From time to time people ask me on which devices and with which browsers I usually do testing. Simple answer: It depends – There are just too many aspects involved to give a straight answer. Nevertheless, within the last months I defined myself a basic test setup, which works out really well so far. It consists of four parts – Mockups, Design, User Interface and Final Check.
To get a first glimpse how the site should look like I usally start by producing Mockups with HTML and CSS. This part is taking place completely in the desktop browser, I prefer Firefox, because I love the “Responsive Design” feature. I usually test them starting from about 280 – 320px up to ~ 1600px. I try to spend not to much time in details in this step, it’s really just to get a basic idea.
With the mockups in place, it’s time to go and do the actual design. That’s the stage where my little device friends enter the game. In my case that’s a Samsung Galaxy Ace running Android 2.2 (The old Droid) an iPad running iOS 6 (The Princess) and a Nexus 7 running Android 4.2 (The Fudge). Adding Firefox and Internet Explorer 7 via Browserstack and my test setup for the design part is complete.
You may argue that you can to the design part completely in your desktop browser using Responsive Design View and eg. Browserstack as an addition, but by doing so you will for sure overlook many critical design parts. Just think about different pixel densities and screen contrasts. Start testing on real devices early in the process is crucial and avoids the problem of overseeing wrong design decisions, which may be a pain in the ass if you stick to your desktop at this part.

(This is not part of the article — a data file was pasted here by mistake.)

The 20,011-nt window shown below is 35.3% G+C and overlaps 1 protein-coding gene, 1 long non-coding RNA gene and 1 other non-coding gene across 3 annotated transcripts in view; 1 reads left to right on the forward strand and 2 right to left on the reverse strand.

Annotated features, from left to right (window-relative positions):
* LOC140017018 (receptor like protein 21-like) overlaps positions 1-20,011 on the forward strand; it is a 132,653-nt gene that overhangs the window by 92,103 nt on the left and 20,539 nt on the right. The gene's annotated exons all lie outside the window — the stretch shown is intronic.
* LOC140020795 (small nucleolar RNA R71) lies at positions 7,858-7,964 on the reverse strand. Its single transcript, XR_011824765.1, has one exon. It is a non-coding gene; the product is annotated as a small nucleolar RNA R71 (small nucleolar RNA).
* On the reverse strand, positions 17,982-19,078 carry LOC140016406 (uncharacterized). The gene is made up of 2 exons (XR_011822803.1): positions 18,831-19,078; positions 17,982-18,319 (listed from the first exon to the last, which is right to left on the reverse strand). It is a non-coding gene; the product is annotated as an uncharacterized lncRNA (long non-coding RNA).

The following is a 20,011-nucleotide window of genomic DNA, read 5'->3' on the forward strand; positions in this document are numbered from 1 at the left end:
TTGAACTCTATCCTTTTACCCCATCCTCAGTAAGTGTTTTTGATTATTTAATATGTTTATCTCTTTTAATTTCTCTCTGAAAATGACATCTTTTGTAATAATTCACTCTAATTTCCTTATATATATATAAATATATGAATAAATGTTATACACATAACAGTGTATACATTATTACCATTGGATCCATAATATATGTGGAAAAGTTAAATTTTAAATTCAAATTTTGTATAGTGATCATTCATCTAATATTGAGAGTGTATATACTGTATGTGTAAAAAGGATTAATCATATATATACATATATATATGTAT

User Interface #
The term Responsive Design may sound that it’s mostly about design, but in fact that’s just a tiny part of the process. Just think about input types – keyboard, mouse, finger, keypad, game controller, remote control, just to name some. Testing a design by actually using different devices, with different input types, shapes and forms is a very important part for everyone.
My test setup consists of the same as in the design part, but most of the time I add an phone with a Trackwheel and a Keyboard. In some projects I also use the Opera TV Emulator, not just because I like the virtual remote control, but mostly to get a harsh dent what it feels like to surf on such a device. So in summary, in this process I actually do a lot of testing, sometimes I also switch from my personal phone to another for a longer period to get a better feeling of the device.
Final Check #
So, the design looks gorgeous, surfing around the site works like a charm and you are ready to ship the baby. Before releasing a new site however, be sure not to miss the beloved testing fun. I can’t help myself, but I really enjoy the final testing part. That’s the time where I mostly hang around at the Open Device Lab berlin and spend hours of testing and debugging on as many devices I can get my fingers on. Furthermore I also try to test not only on the pre installed browsers but also on other available browsers, you shouldn’t miss Opera Mini for example. The great thing is that their isn’t so much debugging involved, simple because I already tested a lot the whole way through and fixed issues early.
So, what is your test setup?